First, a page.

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Iranian nuclear power, illegal how?


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International law is a fiction and a joke. Where did this silly idea come from?

The definition of being a soveriegn nation is that a country is an independent actor. It makes it's own rules and pursues it's own interests. International law apparently presumes that soverign nations have somehow subordinated themselves and their interests to a higher authority or a common goal, which is a total falsehood.

Therefore as far as I can see, in the real world, Iran has the prerogative to pursue nuclear weapons, and the USA and Israel, as sovereign nations, also have the prerogative to blow those nuclear facilities to smithereens if they see fit.

These discussions about legalities, as if nations were citizens in a global village, always strike me as silly and childish in a world of realpolitik and the obvious truth that the nations with the strongest militaries end up making the rules.

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Adam

Article III(1) is the key to the verification system, but this is based on rules not in the treaty, but instead developed by the IAEA.

Basically if you sign you have to allow to verify.

I read the safeguards for material leaving the facility simply that so that it is subject to another inspection regime (presumably a tougher one), not that it is without the jurisdiction of the treaty.

You can only leave the treaty if you can cite and demonstrate "extraordinary events". For NK that might not have been an issue, since the ruling nutbar there seems not to mind international sanctions, but Iran is a different kettle of fish, they can not afford to be an outcast, and leaving may cost them support they still have. So it is a diplomatic problem for them, because of their heavy dependence on external trade. They are neither big enough (India), nor small enough (NK), nor allied enough to the US (Pakistan), to just leave or ignore the treaty.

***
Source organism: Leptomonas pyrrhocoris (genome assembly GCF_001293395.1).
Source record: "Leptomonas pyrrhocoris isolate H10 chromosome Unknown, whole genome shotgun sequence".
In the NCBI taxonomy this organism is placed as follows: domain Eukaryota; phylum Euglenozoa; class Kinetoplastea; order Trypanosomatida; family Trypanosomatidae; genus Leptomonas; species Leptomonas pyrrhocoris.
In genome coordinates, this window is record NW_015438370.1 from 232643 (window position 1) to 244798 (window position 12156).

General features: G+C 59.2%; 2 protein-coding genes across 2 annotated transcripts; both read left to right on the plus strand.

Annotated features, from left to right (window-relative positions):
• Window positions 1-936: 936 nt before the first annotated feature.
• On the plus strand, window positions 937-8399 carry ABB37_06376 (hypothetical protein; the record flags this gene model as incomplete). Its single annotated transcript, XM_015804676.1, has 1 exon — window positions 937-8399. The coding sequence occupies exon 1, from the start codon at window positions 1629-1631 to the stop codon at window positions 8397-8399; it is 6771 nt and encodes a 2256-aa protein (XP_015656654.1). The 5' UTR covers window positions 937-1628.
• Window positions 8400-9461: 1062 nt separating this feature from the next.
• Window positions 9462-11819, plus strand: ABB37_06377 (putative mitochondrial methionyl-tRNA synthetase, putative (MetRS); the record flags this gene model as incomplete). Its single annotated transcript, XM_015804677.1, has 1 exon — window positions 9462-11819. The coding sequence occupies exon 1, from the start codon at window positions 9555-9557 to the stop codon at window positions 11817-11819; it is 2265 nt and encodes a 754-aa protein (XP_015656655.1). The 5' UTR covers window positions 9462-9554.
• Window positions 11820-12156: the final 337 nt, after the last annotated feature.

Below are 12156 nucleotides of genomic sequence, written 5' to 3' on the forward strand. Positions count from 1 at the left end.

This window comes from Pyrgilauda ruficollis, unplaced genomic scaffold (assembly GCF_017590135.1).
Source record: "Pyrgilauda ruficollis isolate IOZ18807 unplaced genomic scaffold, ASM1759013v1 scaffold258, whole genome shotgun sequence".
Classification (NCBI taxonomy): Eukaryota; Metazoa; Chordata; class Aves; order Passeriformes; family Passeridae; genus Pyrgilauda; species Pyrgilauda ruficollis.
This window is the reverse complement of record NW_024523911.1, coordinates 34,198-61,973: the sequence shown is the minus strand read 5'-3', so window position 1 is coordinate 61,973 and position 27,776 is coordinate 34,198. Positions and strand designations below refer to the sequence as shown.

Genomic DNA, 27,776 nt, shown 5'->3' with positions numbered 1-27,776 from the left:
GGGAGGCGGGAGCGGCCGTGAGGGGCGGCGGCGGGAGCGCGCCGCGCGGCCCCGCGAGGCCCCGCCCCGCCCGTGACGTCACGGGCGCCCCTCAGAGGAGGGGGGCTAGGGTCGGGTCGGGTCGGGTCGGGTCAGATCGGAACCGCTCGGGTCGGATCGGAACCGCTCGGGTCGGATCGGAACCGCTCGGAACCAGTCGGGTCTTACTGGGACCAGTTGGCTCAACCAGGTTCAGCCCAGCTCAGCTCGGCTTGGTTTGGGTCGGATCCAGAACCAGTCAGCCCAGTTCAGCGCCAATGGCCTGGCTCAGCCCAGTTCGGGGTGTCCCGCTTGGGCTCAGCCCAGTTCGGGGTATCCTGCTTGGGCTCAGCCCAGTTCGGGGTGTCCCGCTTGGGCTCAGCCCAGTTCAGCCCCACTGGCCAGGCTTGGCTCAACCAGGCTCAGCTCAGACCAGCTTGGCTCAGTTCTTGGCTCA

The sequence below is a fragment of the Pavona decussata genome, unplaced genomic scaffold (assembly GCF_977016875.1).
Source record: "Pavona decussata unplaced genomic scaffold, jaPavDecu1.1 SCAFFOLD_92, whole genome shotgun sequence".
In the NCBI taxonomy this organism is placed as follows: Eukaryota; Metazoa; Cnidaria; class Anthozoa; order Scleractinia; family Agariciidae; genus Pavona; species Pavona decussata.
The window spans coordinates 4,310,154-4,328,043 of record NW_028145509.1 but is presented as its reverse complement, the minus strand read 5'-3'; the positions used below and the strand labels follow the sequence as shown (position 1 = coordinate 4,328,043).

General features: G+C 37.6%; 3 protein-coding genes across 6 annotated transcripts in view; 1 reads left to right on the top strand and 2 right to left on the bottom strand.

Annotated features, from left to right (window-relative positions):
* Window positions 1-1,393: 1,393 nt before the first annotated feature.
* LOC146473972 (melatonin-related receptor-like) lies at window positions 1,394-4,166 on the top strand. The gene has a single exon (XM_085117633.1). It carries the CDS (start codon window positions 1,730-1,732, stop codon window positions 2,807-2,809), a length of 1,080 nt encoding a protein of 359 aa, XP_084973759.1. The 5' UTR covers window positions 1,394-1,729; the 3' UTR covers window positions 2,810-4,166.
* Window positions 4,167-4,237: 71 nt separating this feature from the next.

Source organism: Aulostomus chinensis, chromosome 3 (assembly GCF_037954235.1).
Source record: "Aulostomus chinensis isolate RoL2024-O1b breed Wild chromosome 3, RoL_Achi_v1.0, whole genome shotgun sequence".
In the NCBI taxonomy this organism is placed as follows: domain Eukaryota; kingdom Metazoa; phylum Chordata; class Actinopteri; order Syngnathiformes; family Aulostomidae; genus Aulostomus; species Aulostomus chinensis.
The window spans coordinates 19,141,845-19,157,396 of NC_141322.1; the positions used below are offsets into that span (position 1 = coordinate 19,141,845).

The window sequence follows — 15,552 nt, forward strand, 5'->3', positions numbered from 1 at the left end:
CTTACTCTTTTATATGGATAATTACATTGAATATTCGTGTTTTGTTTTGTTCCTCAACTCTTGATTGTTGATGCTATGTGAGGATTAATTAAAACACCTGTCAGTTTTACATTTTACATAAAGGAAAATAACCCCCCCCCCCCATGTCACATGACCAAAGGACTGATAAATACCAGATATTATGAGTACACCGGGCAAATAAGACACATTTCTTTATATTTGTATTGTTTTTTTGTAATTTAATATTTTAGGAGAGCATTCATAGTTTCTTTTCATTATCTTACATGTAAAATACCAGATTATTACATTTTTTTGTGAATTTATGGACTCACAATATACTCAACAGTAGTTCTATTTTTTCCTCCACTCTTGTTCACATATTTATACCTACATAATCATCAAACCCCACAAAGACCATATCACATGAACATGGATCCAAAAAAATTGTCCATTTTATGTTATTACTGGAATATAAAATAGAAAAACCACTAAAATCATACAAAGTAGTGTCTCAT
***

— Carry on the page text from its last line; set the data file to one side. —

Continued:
Article IV only concerns peaceful use. Article II rules out developing military use material for non-nuclear nations. That is the basis on which the Iranians are being told to knock it off.

The full text is here: http://en.wikisource.org/wiki/Nuclear_Non-Proliferation_Treaty

All the best

Andreas

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Only four recognized sovereign states are not parties to the treaty: India, Israel, Pakistan and North Korea. India and Pakistan both possess and have openly tested nuclear bombs. Israel has had a policy of opacity regarding its own nuclear weapons program. North Korea acceded to the treaty, violated it, and later withdrew.
Wiki

Just for info

And this article is interesting of Iran's pending oil crisis

http://www.iht.com/articles/2007/01/08/opinion/edstern.php

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Wiki

Only four recognized sovereign states are not parties to the treaty: India, Israel, Pakistan and North Korea. India and Pakistan both possess and have openly tested nuclear bombs. Israel has had a policy of opacity regarding its own nuclear weapons program. North Korea acceded to the treaty, violated it, and later withdrew

Just for info

And this article is interesting of Iran's pending oil crisis

http://www.iht.com/articles/2007/01/08/opinion/edstern.php

And yet, the world does not fear that someone in Israel will flip out and starts firing nuke missiles across to europe.

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International law is a fiction and a joke. Where did this silly idea come from?